Will Cooperation Redefine the New World Order?
Photo Credit: Reuters
By In Sophal

Will Cooperation Redefine the New World Order?

Mar. 27, 2018  |     |  0 comments

Following a string of resignations from the Trump administration, US Secretary of State Rex Tillerson is officially dismissed in March 2018 due to differences between him and President Donald Trump. His dismissal, viewed together with President Trump’s withdrawals from the Trans Pacific Partnership (TPP) agreement and the Paris Climate Accords, may signal an important development in international relations: the increasing cooperative efforts of the international community.


Trump withdrew the US from the TPP — which would have included the US, Japan, Mexico, Canada, Australia, New Zealand, Vietnam, Peru, Chile, Malaysia, Singapore, and Brunei — on his first day as president. This is the first time the US withdrew from a treaty it promoted, and Trump declared an end to the era of multilateral agreements.


The Paris Climate Accords was entered under the Obama administration and hailed as “a major step” in globally combatting climate change. The announcement to withdraw was made on June 1, 2017. The official withdrawal had been submitted but the earliest completion date of the process will be November 4, 2020. Although the US is not officially out of the accords due to the processing time, reactions to Trump’s withdrawal have been negative. The leaders of Japan, Canada, Australia, and South Korea expressed their disappointment, while major carbon emitters such as China and India pledged to continue abiding by the treaty.


Besides these withdrawals, Trump has also stated he would withdraw from the Iran nuclear deal if there were no substantial changes. This announcement was not supported by China and Russia, who also negotiated the treaty. Trump’s decision was not supported by his then-Secretary of State Tillerson either and was probably one of the reasons for his dismissal. In fact, both Tillerson, the EU, and the UN agree that Iran has been fully compliant with the agreement.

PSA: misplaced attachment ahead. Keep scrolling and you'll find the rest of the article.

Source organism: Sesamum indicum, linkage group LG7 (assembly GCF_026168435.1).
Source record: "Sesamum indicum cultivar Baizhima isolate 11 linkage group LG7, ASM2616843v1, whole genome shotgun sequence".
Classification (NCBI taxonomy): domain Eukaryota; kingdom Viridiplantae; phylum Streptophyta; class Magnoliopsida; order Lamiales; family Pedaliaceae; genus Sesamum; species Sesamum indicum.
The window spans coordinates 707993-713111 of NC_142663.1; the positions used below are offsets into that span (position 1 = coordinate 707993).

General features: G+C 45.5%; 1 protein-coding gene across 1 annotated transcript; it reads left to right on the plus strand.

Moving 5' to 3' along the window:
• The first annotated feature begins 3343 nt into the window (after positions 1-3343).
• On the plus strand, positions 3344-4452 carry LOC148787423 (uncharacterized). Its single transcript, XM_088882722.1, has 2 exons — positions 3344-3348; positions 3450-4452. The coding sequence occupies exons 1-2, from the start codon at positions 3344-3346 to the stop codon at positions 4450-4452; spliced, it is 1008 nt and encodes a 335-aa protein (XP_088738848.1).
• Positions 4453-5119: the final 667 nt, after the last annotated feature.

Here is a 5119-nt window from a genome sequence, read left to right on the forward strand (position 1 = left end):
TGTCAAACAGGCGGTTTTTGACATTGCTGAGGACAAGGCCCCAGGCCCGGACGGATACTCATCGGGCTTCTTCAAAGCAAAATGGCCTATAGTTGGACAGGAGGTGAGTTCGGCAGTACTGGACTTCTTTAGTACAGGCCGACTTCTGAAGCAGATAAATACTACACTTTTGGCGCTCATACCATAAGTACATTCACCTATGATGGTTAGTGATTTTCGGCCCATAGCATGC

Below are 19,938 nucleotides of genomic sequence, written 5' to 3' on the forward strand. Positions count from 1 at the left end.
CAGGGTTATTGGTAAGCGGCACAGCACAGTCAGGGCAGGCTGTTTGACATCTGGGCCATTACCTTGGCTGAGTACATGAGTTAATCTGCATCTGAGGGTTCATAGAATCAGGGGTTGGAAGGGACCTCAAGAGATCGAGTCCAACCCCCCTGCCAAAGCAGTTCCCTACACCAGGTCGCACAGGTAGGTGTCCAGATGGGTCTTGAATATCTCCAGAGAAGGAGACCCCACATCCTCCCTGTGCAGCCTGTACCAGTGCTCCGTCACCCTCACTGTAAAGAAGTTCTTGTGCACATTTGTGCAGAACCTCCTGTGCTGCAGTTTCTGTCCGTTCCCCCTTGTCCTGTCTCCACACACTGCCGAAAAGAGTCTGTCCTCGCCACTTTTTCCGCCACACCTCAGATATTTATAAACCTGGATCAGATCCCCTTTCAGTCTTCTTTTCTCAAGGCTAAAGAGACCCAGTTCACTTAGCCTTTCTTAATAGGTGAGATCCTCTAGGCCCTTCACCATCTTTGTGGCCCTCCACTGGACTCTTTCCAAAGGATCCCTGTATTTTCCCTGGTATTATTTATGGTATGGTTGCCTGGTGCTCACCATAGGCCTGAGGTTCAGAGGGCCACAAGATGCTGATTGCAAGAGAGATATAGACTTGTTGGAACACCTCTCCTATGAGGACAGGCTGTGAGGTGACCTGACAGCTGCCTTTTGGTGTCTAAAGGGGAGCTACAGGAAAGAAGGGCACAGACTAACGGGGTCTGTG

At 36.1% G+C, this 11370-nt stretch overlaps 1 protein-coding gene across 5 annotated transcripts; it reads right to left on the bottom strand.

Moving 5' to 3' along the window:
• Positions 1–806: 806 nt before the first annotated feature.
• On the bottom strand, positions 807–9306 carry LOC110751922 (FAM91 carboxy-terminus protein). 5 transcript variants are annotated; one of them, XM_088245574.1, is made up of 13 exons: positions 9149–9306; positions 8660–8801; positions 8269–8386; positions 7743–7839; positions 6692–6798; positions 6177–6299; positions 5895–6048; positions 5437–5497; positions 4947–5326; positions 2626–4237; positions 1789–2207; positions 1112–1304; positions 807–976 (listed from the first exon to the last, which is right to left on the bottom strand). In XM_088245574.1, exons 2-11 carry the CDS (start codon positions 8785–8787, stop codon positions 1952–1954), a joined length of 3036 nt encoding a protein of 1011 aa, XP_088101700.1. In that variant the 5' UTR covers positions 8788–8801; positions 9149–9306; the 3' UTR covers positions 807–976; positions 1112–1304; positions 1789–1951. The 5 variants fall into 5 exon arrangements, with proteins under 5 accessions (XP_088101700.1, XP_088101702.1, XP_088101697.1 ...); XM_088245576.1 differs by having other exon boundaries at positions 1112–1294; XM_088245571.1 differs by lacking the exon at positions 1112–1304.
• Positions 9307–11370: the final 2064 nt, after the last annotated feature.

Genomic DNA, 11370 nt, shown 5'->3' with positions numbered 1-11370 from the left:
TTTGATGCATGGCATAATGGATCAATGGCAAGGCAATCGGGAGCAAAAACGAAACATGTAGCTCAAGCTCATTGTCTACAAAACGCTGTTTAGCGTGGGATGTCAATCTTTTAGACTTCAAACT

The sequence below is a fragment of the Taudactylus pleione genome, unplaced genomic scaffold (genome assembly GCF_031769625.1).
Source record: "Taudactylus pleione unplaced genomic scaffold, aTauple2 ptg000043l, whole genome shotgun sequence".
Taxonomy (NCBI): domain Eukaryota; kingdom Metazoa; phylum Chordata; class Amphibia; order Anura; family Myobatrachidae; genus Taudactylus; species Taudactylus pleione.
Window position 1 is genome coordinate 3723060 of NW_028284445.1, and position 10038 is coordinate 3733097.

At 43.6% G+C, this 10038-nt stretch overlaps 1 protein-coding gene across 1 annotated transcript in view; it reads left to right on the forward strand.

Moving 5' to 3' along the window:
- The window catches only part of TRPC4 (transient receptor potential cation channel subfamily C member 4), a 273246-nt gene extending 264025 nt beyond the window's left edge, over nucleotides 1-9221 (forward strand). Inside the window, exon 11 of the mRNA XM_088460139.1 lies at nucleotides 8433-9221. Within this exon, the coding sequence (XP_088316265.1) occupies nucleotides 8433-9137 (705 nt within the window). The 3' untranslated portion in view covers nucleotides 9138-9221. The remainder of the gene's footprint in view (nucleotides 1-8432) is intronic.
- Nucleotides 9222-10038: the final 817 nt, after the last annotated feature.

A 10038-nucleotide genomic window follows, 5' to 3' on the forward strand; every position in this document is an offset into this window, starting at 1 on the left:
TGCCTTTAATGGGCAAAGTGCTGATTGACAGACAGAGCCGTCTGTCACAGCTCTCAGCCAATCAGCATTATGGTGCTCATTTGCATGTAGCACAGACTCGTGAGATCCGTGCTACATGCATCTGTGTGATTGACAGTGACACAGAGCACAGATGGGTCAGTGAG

These policy shifts show that the US is not only withdrawing from treaties but is also ceding its role as a global leader. In light of these shifts, the international community has also taken action. The most recent actions include the CTPP accord initiated by Japan, and the RCEP initiated by ASEAN.


Following the withdrawal of the US from the TPP, Japan and the other members of the TPP renegotiated the agreement. An amended agreement was finalized in February and a new agreement without the US was signed in March. This amended treaty is the Comprehensive and Progressive Agreement for Trans-Pacific Partnership (CPTPP). The signatories of this treaty have economies equal to 13 percent of the global economy, and they would have represented 40 percent of the global economy if the agreement had included the US.


Concurrently, ASEAN has led negotiations for the Regional Comprehensive Economic Partnership (RCEP). Although these negotiations are still ongoing, and there has been doubt about its success, Singapore’s Finance Minister has expressed optimism on its successful conclusion. The RCEP is seen as an alternative to the TPP and is also supported by China. It is part of ASEAN’s policy of looking outward, and if the negotiations conclude successfully, it will demonstrate ASEAN’s ability to fulfill its goal of ASEAN Centrality.


On the other hand, China’s Belt and Road Initiative (BRI) is operating and receives support from the state, private parties, and foreign investors. The BRI aims to connect different countries and is seen as a geopolitical counterbalance to US influence by China.

The question now is how much faster the world can transition to a world order without a hegemon.

Based on the current actions by the US, and the actions of other nations, it can be seen that the US is effectively withdrawing from its global leadership and is focusing more on its America First policy. This approach has caused allies to question the US’ reliability and has spurred other countries into action. The CPTPP and the international community’s continued commitment to the Paris Climate Accords demonstrate that the transition from a world order completely dominated by the US to another order is already happening and is smoother than thought. Furthermore, the international community is almost united in committing to the climate agreement, with China calling for greater cooperation.